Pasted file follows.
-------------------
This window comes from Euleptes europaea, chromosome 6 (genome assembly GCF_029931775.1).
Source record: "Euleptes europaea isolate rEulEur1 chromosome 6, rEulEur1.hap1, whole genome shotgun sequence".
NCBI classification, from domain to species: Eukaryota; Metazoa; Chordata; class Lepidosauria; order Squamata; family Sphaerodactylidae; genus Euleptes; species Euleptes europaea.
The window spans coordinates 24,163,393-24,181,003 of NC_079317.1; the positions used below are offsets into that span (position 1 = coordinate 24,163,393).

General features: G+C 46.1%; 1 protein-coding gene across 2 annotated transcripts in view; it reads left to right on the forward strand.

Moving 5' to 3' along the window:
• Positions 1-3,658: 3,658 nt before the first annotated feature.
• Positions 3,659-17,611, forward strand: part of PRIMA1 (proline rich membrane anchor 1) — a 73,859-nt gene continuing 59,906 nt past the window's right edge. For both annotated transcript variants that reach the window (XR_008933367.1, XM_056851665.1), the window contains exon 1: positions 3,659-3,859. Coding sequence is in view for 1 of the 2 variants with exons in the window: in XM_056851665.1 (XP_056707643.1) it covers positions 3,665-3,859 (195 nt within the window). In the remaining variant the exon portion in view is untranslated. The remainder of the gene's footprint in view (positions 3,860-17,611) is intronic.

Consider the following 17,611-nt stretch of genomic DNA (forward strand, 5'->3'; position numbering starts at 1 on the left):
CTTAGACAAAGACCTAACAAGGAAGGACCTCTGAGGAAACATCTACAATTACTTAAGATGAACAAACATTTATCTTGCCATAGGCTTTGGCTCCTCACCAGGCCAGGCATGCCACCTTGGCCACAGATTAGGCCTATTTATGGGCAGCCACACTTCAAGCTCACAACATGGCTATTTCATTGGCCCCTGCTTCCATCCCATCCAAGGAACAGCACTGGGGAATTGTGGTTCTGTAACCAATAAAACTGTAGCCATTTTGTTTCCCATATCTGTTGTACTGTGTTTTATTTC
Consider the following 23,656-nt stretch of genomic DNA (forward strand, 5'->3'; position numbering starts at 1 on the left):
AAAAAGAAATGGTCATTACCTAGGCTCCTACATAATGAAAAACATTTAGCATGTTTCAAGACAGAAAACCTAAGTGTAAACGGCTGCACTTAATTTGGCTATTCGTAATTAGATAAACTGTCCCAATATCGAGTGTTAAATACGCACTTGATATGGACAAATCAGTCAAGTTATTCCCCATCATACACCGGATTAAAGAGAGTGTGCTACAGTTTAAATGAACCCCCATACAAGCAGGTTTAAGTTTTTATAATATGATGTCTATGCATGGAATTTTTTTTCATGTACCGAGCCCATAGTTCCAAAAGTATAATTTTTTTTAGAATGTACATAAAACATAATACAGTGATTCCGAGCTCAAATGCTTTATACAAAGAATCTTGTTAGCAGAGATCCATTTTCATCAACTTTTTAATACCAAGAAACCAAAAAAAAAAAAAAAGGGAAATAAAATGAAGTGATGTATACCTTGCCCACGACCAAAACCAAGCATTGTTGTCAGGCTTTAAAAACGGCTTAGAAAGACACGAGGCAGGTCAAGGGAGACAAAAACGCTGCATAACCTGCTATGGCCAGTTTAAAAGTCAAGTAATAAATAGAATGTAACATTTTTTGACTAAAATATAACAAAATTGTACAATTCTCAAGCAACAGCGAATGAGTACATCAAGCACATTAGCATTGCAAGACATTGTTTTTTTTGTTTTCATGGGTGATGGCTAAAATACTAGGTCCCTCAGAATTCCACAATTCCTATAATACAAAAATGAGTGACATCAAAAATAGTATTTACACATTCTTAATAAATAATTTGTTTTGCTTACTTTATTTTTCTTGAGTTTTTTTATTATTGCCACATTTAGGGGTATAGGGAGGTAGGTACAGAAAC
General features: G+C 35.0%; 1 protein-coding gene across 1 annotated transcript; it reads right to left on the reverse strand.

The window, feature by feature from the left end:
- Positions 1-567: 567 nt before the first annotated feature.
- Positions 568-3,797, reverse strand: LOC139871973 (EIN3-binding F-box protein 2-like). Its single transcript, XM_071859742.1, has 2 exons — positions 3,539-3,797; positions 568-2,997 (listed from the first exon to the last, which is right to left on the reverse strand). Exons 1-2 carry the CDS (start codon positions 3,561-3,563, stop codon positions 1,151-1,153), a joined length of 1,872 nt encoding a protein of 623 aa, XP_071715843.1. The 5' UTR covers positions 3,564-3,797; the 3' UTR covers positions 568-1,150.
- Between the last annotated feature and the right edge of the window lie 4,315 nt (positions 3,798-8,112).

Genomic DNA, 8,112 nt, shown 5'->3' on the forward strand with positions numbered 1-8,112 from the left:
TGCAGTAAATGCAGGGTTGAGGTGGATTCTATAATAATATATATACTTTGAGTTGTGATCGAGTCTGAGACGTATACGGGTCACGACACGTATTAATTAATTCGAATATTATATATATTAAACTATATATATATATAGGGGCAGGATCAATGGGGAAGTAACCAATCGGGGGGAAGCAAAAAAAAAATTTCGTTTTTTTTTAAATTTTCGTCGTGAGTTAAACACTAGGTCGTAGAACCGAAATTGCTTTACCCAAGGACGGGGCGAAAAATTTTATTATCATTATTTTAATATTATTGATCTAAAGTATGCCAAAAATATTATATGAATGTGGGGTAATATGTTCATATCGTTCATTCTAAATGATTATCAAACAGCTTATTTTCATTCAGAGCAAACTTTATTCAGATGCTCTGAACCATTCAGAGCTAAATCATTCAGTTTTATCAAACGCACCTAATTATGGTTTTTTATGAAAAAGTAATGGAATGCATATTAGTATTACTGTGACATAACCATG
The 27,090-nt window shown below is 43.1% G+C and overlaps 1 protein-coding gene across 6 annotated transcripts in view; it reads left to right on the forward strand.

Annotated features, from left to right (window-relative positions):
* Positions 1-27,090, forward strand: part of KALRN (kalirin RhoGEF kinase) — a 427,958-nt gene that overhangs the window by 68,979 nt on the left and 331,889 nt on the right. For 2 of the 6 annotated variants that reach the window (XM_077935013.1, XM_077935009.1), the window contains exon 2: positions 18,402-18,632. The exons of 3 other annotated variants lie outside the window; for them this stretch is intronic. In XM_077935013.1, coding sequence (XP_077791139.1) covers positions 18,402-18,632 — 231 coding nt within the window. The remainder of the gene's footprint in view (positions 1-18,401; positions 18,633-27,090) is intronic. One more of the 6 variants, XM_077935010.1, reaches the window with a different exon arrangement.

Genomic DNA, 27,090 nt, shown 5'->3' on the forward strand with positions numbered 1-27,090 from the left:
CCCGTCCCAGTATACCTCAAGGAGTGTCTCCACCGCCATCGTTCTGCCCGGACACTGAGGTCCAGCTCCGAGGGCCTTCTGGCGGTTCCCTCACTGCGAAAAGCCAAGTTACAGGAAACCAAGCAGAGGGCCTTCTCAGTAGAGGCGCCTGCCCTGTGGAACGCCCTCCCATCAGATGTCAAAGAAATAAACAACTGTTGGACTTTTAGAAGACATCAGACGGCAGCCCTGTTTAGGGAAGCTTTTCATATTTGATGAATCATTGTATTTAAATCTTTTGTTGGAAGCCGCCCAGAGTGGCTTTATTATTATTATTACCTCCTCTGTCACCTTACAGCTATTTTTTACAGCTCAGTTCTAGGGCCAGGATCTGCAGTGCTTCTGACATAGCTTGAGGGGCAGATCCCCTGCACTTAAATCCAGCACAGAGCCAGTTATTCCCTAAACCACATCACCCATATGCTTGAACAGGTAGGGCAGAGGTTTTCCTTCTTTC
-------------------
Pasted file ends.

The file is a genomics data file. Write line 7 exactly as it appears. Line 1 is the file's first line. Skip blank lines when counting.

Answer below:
• Positions 1-3,658: 3,658 nt before the first annotated feature.